Of course, there have been advances. Our English Department website, Julian’s brainchild, has been an outstanding success. I feel that only in retirement will I have the time to give it the attention it deserves, running down literary by-ways via the links he presents us with. I also look forward to keeping up with the pupils’ reading and writing, of which this book gives us a wideranging selection. Our Library, too, is an outstanding resource which I will miss. It is, as it should be, at the heart of the College, and constantly invites us all to search through its shelves for new discoveries and old friends. I’m not sure what the future will hold for me, but I hope it will involve some form of teaching. I used to find Jesus’s parable of the talents pretty dodgy: he seemed to be commending capitalists who earn high interest rates on investment. In recent years I have come to understand that what is condemned is the withholding of your talent(s). If you have it, you must use it, for the benefit of others. Largely acccidentally, but serendipitously, I discovered mine lay in teaching. How can I avoid sounding smug as I conclude by saying how fortunate I have been in my job? It has been, very literally, a labour of love. I will feel its absence keenly, maybe dreadfully. But it is time to move on and to leave while the love and enthusiasm for my work are undiminished by time or flagging energy. My monument is the many generations of Columbans I have taught and, I hope, imbued with at least some of the joy English Literature has given me. April 2008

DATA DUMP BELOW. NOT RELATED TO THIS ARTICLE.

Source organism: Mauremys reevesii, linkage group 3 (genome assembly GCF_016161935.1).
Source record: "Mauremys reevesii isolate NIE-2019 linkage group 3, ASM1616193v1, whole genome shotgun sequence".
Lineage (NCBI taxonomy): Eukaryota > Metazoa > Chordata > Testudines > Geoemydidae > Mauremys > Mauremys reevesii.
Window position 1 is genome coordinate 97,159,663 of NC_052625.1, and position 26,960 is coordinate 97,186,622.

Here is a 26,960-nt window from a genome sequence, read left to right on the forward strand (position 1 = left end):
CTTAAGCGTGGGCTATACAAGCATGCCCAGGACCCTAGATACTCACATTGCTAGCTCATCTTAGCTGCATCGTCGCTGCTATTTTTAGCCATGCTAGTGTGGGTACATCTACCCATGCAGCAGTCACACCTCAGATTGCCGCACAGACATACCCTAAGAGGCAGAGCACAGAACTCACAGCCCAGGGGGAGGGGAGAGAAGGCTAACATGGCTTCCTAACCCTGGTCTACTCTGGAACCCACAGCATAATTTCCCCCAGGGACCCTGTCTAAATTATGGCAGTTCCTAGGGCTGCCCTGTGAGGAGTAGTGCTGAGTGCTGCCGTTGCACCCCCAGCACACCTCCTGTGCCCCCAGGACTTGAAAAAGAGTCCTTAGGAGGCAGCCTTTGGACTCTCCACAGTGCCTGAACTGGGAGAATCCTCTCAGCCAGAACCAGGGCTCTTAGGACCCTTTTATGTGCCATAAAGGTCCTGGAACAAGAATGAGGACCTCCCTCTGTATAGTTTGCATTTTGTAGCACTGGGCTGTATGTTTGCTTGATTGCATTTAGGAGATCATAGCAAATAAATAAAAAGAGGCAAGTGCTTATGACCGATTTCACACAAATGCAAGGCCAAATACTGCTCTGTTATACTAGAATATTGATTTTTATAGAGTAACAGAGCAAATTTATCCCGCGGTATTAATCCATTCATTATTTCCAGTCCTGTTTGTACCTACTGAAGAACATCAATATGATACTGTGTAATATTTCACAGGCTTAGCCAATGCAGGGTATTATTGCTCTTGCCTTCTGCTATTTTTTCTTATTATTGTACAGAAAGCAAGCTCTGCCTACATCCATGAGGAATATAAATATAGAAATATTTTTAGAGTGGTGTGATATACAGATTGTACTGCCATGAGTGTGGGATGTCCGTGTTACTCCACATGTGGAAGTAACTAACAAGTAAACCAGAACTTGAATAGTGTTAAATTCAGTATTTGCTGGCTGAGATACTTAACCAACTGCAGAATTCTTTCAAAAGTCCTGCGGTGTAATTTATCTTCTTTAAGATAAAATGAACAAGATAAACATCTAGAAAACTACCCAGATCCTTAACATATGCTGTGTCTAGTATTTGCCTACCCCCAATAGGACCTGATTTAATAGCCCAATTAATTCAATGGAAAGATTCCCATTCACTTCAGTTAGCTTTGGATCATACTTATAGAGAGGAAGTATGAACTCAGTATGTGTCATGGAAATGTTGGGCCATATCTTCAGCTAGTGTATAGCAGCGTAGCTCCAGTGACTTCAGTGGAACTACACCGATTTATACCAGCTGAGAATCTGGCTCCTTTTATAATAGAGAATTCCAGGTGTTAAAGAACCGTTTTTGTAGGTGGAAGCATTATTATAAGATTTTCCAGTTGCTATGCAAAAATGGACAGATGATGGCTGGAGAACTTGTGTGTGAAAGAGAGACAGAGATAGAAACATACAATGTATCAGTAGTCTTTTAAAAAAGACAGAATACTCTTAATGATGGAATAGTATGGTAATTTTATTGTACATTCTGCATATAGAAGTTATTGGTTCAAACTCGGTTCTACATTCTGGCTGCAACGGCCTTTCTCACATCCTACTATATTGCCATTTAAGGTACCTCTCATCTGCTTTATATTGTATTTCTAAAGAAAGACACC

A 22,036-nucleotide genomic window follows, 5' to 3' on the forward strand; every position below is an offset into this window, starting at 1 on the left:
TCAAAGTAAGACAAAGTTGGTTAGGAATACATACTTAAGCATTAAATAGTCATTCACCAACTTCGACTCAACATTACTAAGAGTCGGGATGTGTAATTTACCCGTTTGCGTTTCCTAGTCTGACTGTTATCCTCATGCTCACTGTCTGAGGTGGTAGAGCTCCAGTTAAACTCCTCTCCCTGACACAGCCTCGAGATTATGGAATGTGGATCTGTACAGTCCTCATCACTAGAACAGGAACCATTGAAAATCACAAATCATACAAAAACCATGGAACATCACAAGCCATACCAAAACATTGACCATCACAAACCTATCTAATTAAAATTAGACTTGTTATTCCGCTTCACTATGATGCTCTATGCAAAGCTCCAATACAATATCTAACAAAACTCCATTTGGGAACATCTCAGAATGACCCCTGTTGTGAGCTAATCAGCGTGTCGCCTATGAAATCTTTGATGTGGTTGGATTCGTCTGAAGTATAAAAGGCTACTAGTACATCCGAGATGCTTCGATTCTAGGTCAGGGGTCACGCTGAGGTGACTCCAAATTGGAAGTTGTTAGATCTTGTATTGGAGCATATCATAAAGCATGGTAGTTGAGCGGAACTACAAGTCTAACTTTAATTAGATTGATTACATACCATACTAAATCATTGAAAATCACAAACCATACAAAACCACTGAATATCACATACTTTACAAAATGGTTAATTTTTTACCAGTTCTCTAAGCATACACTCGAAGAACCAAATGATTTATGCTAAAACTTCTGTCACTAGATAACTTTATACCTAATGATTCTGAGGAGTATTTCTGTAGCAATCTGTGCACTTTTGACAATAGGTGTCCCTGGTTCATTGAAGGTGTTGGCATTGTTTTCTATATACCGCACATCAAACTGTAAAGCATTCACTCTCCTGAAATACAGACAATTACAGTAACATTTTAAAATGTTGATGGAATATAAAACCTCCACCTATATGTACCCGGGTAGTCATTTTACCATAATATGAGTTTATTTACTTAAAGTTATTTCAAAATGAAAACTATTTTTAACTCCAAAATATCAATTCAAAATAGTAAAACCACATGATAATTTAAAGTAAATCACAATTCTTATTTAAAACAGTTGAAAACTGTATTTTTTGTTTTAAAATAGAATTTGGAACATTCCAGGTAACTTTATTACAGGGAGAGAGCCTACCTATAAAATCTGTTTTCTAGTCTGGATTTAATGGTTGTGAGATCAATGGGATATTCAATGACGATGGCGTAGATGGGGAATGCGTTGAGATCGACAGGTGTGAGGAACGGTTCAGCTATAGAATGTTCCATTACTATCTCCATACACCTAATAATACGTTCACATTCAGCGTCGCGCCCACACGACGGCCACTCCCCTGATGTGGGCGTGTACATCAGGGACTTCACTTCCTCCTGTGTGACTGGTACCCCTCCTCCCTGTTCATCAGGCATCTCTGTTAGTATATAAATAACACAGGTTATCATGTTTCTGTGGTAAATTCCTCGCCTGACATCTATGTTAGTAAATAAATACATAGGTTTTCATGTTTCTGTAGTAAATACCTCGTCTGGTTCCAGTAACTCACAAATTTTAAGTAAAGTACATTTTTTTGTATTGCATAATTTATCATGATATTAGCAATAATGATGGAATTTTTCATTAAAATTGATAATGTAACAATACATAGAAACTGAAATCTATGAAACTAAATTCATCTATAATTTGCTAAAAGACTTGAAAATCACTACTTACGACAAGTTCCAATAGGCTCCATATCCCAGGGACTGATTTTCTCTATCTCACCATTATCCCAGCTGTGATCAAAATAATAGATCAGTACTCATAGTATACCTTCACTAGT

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Many thanks to all the authors and illustrators who have contributed to this book. Keep writing, keep reading, keep drawing.

www.sccenglish.ie www.stcolumbas.ie 151

Profile for sccenglish

Going Places  

Selected writing from SCC English blog, 2006-08

Going Places  

Selected writing from SCC English blog, 2006-08